Drinking under the influence is never a smart idea, especially in Florida. A DUI is not only dangerous to the driver but also to other drivers on the road.
According to a new study conducted by WalletHub, Florida is ranked the 17th strictest state when it comes to DUI’s. WalletHub’s Strictest And Most Lenient States On DUI performed this analysis due to the heightened amounts of drunk driving incidents.
In 2015 drunk driving was to blame for 29% of motor vehicle fatalities, reported the National Highway Traffic Safety Administration. On average the act claims 10,000 lives per year and costs Americans more than $44 billion annually.
In 2015 the Florida Department of Highway Safety and Motor Vehicles released DUI citation statistics before spring break. During 2015 there were 10,401 DUI citations from all agencies in Pinellas, Hillsborough, Pasco, Manatee, and Sarasota.
According to the Centers for Disease Control and Prevention, from 2003 to 2012 Florida saw 8,476 deaths from crashes including a drunk driver. When breaking down deaths by age and gender in 2012, Florida ranked just above the national average.
However, drunk driving fatalities have seen a decrease dropping by 57 percent from 1982 to 2014, said the NHTSA. That could be in response to states developing harsher penalties for drunk driving.
To determine which states were the strictest versus the most lenient WalletHub compared sentences in each state and the District of Columbia across 15 key metrics. The data collected ranged from fines and minimum jail time to “ignition interlock device” requirements.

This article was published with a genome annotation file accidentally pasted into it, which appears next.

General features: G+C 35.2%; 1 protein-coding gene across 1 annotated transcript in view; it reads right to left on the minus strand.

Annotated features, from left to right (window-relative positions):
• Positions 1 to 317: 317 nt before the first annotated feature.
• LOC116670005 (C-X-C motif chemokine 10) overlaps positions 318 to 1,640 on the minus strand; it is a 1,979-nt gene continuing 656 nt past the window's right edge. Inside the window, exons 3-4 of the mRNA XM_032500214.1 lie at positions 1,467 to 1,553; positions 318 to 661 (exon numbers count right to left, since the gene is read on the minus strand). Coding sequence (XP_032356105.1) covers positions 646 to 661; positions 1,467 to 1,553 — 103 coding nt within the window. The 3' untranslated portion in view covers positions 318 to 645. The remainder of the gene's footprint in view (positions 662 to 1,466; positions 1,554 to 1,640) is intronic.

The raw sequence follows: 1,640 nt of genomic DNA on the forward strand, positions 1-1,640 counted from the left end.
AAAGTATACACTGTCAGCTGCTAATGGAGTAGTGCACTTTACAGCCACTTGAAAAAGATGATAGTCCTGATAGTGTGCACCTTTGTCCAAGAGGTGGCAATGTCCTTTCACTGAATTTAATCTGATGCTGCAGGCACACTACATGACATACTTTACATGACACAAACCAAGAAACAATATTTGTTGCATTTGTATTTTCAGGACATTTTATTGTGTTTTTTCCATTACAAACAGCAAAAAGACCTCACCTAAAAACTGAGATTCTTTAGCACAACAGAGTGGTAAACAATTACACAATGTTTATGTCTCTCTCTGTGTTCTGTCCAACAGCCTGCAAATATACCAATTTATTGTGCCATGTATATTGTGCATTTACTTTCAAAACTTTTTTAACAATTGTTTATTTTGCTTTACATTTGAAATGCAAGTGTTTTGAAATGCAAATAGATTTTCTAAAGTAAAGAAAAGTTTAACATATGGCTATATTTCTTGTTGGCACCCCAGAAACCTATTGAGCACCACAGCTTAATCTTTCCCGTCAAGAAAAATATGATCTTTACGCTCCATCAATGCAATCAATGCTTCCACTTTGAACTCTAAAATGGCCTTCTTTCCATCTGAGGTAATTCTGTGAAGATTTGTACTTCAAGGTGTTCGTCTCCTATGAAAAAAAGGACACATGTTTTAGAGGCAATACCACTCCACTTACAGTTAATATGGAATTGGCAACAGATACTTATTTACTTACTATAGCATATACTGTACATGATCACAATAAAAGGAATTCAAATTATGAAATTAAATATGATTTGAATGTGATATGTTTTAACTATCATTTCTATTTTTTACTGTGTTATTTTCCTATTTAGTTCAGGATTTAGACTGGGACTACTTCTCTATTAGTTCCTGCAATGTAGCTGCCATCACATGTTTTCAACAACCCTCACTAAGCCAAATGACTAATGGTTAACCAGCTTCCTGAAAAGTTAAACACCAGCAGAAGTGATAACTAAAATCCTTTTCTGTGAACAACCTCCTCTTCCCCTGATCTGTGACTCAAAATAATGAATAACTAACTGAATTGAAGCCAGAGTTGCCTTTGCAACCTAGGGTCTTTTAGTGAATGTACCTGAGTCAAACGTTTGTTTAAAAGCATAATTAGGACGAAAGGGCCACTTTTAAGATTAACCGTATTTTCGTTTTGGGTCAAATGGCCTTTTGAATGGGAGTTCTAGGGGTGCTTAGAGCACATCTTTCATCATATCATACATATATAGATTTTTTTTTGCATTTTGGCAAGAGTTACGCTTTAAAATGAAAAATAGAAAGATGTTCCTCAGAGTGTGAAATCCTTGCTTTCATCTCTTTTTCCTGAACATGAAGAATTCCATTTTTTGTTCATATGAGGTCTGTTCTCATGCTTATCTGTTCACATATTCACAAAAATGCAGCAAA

Florida came in at 17 and ranked 24th in the ‘criminal penalties rank’ and 5th in the ‘prevention rank.’ (1=strictiest).
While Florida has no minimum jail time for the first offense, the state does require ten days in jail for the second offense, and the third offense is an automatic felony. Past DUI’s factor into present penalties for ten years in the sunshine state.
A Florida driver will have their license suspended for 180 days following a DUI, and the vehicle is impounded with a minimum fine of $500 for the first conviction and $1,000 for the second.
More bad news for a drunk driver in Florida is that car insurance will likely increase 40 percent after each DUI citation, and a mandatory assessment is required.
Tips to avoid a DUI, especially since Florida does allow sobriety checkpoints, are simple. Always plan and have a ride set up if you are planning on consuming alcohol. Uber and Lyft are car riding services that will pick you up and safely take your to your next destination. If you’re unsure if you’re over the alcohol limit, it is best to catch a ride home and come back for your vehicle the next day.
While these penalties are for driving under the influence, it is never wise to get into a vehicle with another driver who has been drinking. If you are hosting a party where alcohol will is served, the CDC advises you don’t let your guests leave impaired if they are driving. Make sure everyone has a sober driver or tell them to hit the couch for a bit.